Steve Jobs for Pope?

Last week i found myself wondering whether Apple aren’t the Catholic Church to Microsoft’s C of E. Think about it. Unloved and uninspiring as the Anglican Church may be, people have historically relied on it to do the necessary business of baptising, marrying and burying them. Ditto Microsoft for office work.

The Catholic Church does the same stuff as the C of E but somehow comes across as slicker and more opulent and also – in Britain at any rate – has a certain underdog glamour. The religion of oppressed Irish peasants and all that. Ditto Apple in comparison with Microsoft. Their stuff costs more but is stylish. And somehow – or so it’s implied – choosing Apple means you’re a bit of a maverick, rather than a company bod.

Like the Catholic Church (in the past if not now) and unlike the C of E, Apple succeed in inspiring fanatical loyalty in their believers. Indeed this is where these thoughts of mine originated. In a fit of optimism last week i decided to upgrade the operating system on my iPhone to the latest version, ios4. Not only did i lose my contacts, settings, passwords and data but i also discovered that my backup had been overwritten by another backup, apparently initiated spontaneously by iTunes.

Nightmare, but not especially amazing. I’ve had plenty of IT disasters before. What was amazing were the attitudes on display in answers to the desperate pleas for help that had been posted by people who’d gone down this road before me (and suffered similar data losses). Over and over again these sinners were admonished for having the temerity to suggest that Apple hadn’t tested the upgrade properly for the older 3G iPhone, for daring to suggest that an Apple backup is perhaps not all it should be and for in any way suggesting that Steve Jobs is not the Son of God. OK, i made that last one up.

The more i think about it the more it all makes sense. Linux users, of course, are the Protestants of IT, ranging from Methodists (Ubuntu) to crazy holy rollers (obscure distro of your choice).

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Four poems about fruit

Some people make pies from fruit, others crumbles and yet others poems. Just recently, I was re-reading a selection of poetry by the Bengali poet Jibanananda Das which i found on the Internet some time back and one poem in particular struck me:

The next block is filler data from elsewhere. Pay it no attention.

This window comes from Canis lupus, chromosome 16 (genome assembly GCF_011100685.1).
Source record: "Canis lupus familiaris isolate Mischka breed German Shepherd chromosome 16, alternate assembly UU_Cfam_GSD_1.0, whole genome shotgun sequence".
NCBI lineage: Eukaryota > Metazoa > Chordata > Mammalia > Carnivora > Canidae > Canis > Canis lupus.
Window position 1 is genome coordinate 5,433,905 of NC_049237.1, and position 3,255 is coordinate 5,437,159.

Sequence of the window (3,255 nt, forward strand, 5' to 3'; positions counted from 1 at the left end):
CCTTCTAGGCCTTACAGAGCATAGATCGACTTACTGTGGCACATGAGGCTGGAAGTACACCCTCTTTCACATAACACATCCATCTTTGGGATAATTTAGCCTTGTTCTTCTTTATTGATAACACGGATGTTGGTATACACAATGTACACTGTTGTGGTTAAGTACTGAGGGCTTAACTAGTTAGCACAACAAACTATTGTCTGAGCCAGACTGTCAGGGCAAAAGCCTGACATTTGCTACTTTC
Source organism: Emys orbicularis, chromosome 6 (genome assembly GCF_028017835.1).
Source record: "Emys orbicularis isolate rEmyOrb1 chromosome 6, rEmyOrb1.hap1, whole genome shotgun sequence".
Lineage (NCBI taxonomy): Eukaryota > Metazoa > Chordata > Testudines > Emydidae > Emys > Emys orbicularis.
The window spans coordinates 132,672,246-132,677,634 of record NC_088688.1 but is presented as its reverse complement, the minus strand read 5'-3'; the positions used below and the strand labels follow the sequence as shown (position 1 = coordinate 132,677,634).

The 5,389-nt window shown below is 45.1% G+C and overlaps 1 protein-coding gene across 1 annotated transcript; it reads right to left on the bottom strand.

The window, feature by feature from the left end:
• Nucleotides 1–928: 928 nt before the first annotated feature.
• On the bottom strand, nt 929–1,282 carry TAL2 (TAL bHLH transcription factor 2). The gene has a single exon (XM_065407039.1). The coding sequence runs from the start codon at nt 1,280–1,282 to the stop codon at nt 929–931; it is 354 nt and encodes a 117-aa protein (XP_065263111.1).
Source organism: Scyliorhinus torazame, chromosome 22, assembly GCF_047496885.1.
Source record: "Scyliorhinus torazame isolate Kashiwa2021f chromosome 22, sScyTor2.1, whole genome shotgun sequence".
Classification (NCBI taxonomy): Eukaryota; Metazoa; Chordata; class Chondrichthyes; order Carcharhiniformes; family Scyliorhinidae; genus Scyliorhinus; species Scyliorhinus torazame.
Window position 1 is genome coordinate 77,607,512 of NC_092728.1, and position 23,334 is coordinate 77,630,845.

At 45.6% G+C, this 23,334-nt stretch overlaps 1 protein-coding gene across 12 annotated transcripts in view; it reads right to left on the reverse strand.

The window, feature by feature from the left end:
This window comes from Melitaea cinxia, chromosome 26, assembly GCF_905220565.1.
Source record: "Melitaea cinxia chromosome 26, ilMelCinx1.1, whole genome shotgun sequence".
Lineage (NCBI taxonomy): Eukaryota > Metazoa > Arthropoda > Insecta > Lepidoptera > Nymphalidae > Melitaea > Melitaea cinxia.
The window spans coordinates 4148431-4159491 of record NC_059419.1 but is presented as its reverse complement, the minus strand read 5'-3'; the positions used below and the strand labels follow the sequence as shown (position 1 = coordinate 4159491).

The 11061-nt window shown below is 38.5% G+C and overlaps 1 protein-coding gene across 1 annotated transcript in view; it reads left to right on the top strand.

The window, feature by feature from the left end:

Tangerine

When once l leave this body
Shall I not come back to the world?
If only I might return
Upon a winter’s evening
Taking on the compassionate flesh of a cold tangerine
At the bedside of some dying acquaintance.

(tr. unknown)

I was quite taken aback by this association of tangerines with death. Thinking about it, i realise that like most British people of my generation and background i connect them with Christmas. When i was a child that was the only time we ever ate them. They have always conjured up ideas of plenty, celebration, lightheartedness and hope. Now, juxtaposed with that is a picture of deathbed. For some reason i imagine the occupant’s hand to be cold and damp, like the tangerine itself.

Jibanananda Das was a great favourite of mine when i was at university. The slightly alien quality of his world resonated with me and i loved his sensual and yet sinister imagery: his poems were full of deer, grass and hands. The language was strange and oblique which appealed to me: i felt for once my lack of understanding of Bengali didn’t put me at such a disadvantage. In fact, it thrilled me that i could feel his distinctive style.

Another poet i discovered around the same time – actually probably a year or two earlier – and who appealed to me for similar reasons was Francis Ponge. His style was different: the poems were like free verse essays, almost extended dictionary definitions of the objects at their centre. One of my favourites was about blackberries:

Les Mûres